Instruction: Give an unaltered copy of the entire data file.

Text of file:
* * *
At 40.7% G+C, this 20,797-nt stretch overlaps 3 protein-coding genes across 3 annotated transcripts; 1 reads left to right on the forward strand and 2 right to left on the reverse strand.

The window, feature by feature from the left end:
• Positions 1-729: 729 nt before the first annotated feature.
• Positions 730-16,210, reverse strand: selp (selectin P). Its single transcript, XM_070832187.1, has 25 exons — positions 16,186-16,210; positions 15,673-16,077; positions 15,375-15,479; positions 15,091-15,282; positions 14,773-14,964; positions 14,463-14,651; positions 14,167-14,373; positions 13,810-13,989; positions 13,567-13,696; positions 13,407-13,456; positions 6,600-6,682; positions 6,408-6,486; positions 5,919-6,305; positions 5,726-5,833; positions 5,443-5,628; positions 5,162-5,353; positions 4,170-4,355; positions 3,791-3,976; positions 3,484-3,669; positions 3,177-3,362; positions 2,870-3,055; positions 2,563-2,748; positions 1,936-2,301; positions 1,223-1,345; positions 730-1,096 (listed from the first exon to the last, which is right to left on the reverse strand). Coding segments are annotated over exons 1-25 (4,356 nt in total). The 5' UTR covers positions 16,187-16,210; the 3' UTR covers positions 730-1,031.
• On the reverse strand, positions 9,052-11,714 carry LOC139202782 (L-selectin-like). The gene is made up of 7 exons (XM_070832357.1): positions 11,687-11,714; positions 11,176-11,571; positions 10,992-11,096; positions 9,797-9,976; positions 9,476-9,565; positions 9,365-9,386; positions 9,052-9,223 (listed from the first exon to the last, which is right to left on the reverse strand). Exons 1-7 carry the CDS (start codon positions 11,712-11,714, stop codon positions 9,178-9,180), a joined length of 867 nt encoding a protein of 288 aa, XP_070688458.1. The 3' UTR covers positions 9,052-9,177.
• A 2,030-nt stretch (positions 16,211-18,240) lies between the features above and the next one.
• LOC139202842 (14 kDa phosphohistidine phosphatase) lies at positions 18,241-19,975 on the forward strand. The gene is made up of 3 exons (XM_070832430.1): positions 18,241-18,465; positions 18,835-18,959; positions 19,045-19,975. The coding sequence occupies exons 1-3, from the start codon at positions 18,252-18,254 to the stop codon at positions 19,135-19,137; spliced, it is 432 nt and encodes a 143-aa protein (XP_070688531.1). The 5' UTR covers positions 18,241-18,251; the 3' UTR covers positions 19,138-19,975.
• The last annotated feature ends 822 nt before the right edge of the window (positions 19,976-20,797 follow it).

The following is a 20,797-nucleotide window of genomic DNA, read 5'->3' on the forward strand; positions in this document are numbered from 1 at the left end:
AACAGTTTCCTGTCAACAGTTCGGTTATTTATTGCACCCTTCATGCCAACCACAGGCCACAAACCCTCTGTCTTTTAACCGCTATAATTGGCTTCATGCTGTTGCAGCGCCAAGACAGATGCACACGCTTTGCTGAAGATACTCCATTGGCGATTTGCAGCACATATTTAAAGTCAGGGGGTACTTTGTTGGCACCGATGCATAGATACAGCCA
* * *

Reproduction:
At 40.7% G+C, this 20,797-nt stretch overlaps 3 protein-coding genes across 3 annotated transcripts; 1 reads left to right on the forward strand and 2 right to left on the reverse strand.

The window, feature by feature from the left end:
• Positions 1-729: 729 nt before the first annotated feature.
• Positions 730-16,210, reverse strand: selp (selectin P). Its single transcript, XM_070832187.1, has 25 exons — positions 16,186-16,210; positions 15,673-16,077; positions 15,375-15,479; positions 15,091-15,282; positions 14,773-14,964; positions 14,463-14,651; positions 14,167-14,373; positions 13,810-13,989; positions 13,567-13,696; positions 13,407-13,456; positions 6,600-6,682; positions 6,408-6,486; positions 5,919-6,305; positions 5,726-5,833; positions 5,443-5,628; positions 5,162-5,353; positions 4,170-4,355; positions 3,791-3,976; positions 3,484-3,669; positions 3,177-3,362; positions 2,870-3,055; positions 2,563-2,748; positions 1,936-2,301; positions 1,223-1,345; positions 730-1,096 (listed from the first exon to the last, which is right to left on the reverse strand). Coding segments are annotated over exons 1-25 (4,356 nt in total). The 5' UTR covers positions 16,187-16,210; the 3' UTR covers positions 730-1,031.
• On the reverse strand, positions 9,052-11,714 carry LOC139202782 (L-selectin-like). The gene is made up of 7 exons (XM_070832357.1): positions 11,687-11,714; positions 11,176-11,571; positions 10,992-11,096; positions 9,797-9,976; positions 9,476-9,565; positions 9,365-9,386; positions 9,052-9,223 (listed from the first exon to the last, which is right to left on the reverse strand). Exons 1-7 carry the CDS (start codon positions 11,712-11,714, stop codon positions 9,178-9,180), a joined length of 867 nt encoding a protein of 288 aa, XP_070688458.1. The 3' UTR covers positions 9,052-9,177.
• A 2,030-nt stretch (positions 16,211-18,240) lies between the features above and the next one.
• LOC139202842 (14 kDa phosphohistidine phosphatase) lies at positions 18,241-19,975 on the forward strand. The gene is made up of 3 exons (XM_070832430.1): positions 18,241-18,465; positions 18,835-18,959; positions 19,045-19,975. The coding sequence occupies exons 1-3, from the start codon at positions 18,252-18,254 to the stop codon at positions 19,135-19,137; spliced, it is 432 nt and encodes a 143-aa protein (XP_070688531.1). The 5' UTR covers positions 18,241-18,251; the 3' UTR covers positions 19,138-19,975.
• The last annotated feature ends 822 nt before the right edge of the window (positions 19,976-20,797 follow it).

The following is a 20,797-nucleotide window of genomic DNA, read 5'->3' on the forward strand; positions in this document are numbered from 1 at the left end:
AACAGTTTCCTGTCAACAGTTCGGTTATTTATTGCACCCTTCATGCCAACCACAGGCCACAAACCCTCTGTCTTTTAACCGCTATAATTGGCTTCATGCTGTTGCAGCGCCAAGACAGATGCACACGCTTTGCTGAAGATACTCCATTGGCGATTTGCAGCACATATTTAAAGTCAGGGGGTACTTTGTTGGCACCGATGCATAGATACAGCCA